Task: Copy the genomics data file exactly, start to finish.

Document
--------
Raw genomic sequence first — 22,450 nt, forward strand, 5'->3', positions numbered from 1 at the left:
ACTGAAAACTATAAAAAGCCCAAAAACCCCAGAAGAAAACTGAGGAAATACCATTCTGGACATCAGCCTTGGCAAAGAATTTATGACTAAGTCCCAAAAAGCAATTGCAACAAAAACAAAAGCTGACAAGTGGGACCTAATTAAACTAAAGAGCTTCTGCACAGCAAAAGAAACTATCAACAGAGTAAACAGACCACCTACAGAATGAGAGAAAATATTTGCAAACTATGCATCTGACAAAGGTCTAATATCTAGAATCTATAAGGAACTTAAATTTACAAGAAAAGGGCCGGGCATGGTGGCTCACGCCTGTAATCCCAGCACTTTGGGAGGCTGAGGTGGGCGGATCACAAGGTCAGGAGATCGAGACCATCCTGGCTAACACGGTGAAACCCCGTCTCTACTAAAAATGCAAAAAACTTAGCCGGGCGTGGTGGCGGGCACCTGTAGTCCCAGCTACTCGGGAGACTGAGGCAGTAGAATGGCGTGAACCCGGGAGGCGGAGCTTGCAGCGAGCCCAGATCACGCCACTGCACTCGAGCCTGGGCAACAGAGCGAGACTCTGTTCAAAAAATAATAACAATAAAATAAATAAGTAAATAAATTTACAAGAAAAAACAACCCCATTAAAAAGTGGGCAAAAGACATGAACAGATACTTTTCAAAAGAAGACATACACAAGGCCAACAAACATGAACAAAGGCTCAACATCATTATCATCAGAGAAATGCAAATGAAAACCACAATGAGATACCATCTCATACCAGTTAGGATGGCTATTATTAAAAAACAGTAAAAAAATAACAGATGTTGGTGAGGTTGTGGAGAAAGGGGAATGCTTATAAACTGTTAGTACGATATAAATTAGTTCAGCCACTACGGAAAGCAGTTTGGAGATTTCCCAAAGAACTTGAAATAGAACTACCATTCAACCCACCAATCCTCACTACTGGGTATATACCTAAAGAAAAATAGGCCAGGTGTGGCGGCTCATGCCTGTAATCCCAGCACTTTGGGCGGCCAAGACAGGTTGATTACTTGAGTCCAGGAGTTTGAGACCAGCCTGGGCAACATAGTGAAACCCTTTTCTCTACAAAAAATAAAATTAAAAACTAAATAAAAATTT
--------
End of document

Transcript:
Raw genomic sequence first — 22,450 nt, forward strand, 5'->3', positions numbered from 1 at the left:
ACTGAAAACTATAAAAAGCCCAAAAACCCCAGAAGAAAACTGAGGAAATACCATTCTGGACATCAGCCTTGGCAAAGAATTTATGACTAAGTCCCAAAAAGCAATTGCAACAAAAACAAAAGCTGACAAGTGGGACCTAATTAAACTAAAGAGCTTCTGCACAGCAAAAGAAACTATCAACAGAGTAAACAGACCACCTACAGAATGAGAGAAAATATTTGCAAACTATGCATCTGACAAAGGTCTAATATCTAGAATCTATAAGGAACTTAAATTTACAAGAAAAGGGCCGGGCATGGTGGCTCACGCCTGTAATCCCAGCACTTTGGGAGGCTGAGGTGGGCGGATCACAAGGTCAGGAGATCGAGACCATCCTGGCTAACACGGTGAAACCCCGTCTCTACTAAAAATGCAAAAAACTTAGCCGGGCGTGGTGGCGGGCACCTGTAGTCCCAGCTACTCGGGAGACTGAGGCAGTAGAATGGCGTGAACCCGGGAGGCGGAGCTTGCAGCGAGCCCAGATCACGCCACTGCACTCGAGCCTGGGCAACAGAGCGAGACTCTGTTCAAAAAATAATAACAATAAAATAAATAAGTAAATAAATTTACAAGAAAAAACAACCCCATTAAAAAGTGGGCAAAAGACATGAACAGATACTTTTCAAAAGAAGACATACACAAGGCCAACAAACATGAACAAAGGCTCAACATCATTATCATCAGAGAAATGCAAATGAAAACCACAATGAGATACCATCTCATACCAGTTAGGATGGCTATTATTAAAAAACAGTAAAAAAATAACAGATGTTGGTGAGGTTGTGGAGAAAGGGGAATGCTTATAAACTGTTAGTACGATATAAATTAGTTCAGCCACTACGGAAAGCAGTTTGGAGATTTCCCAAAGAACTTGAAATAGAACTACCATTCAACCCACCAATCCTCACTACTGGGTATATACCTAAAGAAAAATAGGCCAGGTGTGGCGGCTCATGCCTGTAATCCCAGCACTTTGGGCGGCCAAGACAGGTTGATTACTTGAGTCCAGGAGTTTGAGACCAGCCTGGGCAACATAGTGAAACCCTTTTCTCTACAAAAAATAAAATTAAAAACTAAATAAAAATTT